Photo: Craig Cappy — Central Gwinnett's Jourdin Shiloh (5) runs the ball during Friday's game against Parkview.
Central Gwinnett committed a facemask penalty on the opening kickoff of Friday night's victory over seventh-ranked Parkview, and followed it up by totaling five penalties for 35 yards on the Panthers' first drive.
The flags kept mounting on the second Parkview possession, including a third-and-10 from the Central 14-yard line that saw the Black Knights jump offsides on back-to-back plays and give the visitors a first down. Those mistakes led to the Panthers' first touchdown and a 16-3 edge in offensive plays late in the first quarter.
It wasn't exactly the way Central wanted to start and it wasn't the last adversity head coach Todd Wofford's team would face in a 30-27, triple-overtime victory.
A Parkview interception for a TD tied the game, then another pick at the Panther 1-yard line completed turned the momentum and put Central in a 24-17 hole with 4:58 left. Instead of panicking, the Black Knights responded with a game-tying touchdown with 1:02 left.
They kept finding ways to win in the extra periods, with Israel Washington's field-goal block in the second overtime staving off defeat and Samir Ramic's game-winning, 35-yard field goal sealing it in the third OT.
"We talked to the seniors about putting something on their resume," Wofford said. "We hadn't beat one of the elite teams yet. I told the seniors to put that our their resume, so they can look back and say, 'I beat this team.'"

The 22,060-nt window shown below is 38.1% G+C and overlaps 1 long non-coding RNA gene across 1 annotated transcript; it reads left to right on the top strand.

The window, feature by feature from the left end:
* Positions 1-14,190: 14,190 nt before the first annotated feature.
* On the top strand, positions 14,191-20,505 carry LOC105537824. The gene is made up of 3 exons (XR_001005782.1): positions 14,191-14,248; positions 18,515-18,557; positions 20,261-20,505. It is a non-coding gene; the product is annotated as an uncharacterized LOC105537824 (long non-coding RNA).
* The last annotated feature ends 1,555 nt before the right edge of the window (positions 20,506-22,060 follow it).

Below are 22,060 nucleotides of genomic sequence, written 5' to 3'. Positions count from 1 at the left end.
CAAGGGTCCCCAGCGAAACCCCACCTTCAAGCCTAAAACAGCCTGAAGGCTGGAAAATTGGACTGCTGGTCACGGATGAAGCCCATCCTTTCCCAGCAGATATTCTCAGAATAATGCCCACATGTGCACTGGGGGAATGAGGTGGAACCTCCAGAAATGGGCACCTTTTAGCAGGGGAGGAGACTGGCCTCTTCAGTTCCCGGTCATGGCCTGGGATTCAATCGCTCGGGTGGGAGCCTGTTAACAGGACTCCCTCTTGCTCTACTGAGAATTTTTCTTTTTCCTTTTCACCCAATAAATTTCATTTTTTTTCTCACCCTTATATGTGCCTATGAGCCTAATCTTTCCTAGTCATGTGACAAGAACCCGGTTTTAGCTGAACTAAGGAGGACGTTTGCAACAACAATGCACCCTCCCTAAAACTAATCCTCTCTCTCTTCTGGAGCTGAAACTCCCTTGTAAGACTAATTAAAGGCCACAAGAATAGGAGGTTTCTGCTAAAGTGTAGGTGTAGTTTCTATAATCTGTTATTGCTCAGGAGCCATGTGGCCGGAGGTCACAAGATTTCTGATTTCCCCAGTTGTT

Reach says Sheehan will be 'all right'
Collins Hill quarterback Brett Sheehan injured his ankle at the end of the third quarter in Friday's 38-24 loss to North Gwinnett.
Sheehan, who is the county's leading passer, sat out most of the fourth quarterback. The senior is expected to be okay for next week's game against Duluth.
"I think he'll be all right," Collins Hill coach Kevin Reach said after the game.
Sheehan's ankle was twisted as he tried to recover a fumble in the third quarter. He left the game to have it tapped and when he returned threw an interception that was returned for a touchdown.
"He said he couldn't plant on his back foot and it kind of took off," Reach said.
Sheehan was 16 of 26 for 205 yards passing. But was only 3 of 9 for eight yards and one interception in the second half.
"He's a great player and had a great first half," North head coach Bob Sphire said. "Take a guy like that out on any team and you're different."
Taking care of business at home is something most teams expect to do, but in order to be a championship team, winning on the road is also a must.
Norcross proved that fact on Friday night with its 36-3 win at Peachtree Ridge to wrap up the Region 7-AAAAAA title.
That win was another in a line of big games Norcross has had to face on the road this year as the Blue Devils have posted road wins against North Gwinnett, Mill Creek and Collins Hill, all of which are in playoff contention.
"Our biggest games this year have all been on the road," Norcross head coach Keith Maloof said. "I'm real proud of the job we've done. We knew the schedule was like this coming into the season and we knew we had to be ready to play in hostile enviroments."
With the win on Friday, Maloof knows his team will be at home in the first two rounds of the state playoffs, but the prospect of hitting the road could come up again in the quarterfinals.
Norcross also had another big road win to start the year against a non-region opponent by beating South Gwinnett, one of the teams fighting for a playoff berth in Region 8-AAAAAA.
A week after returning from a knee injury for brief action against Berkmar, Archer's Ernest Alexander didn't see many more touches against South Gwinnett.
The Tigers' senior running back, who hurt his right knee against Parkview earlier this season, got just five carries in the loss to South for 17 yards and all five carries came in the first half.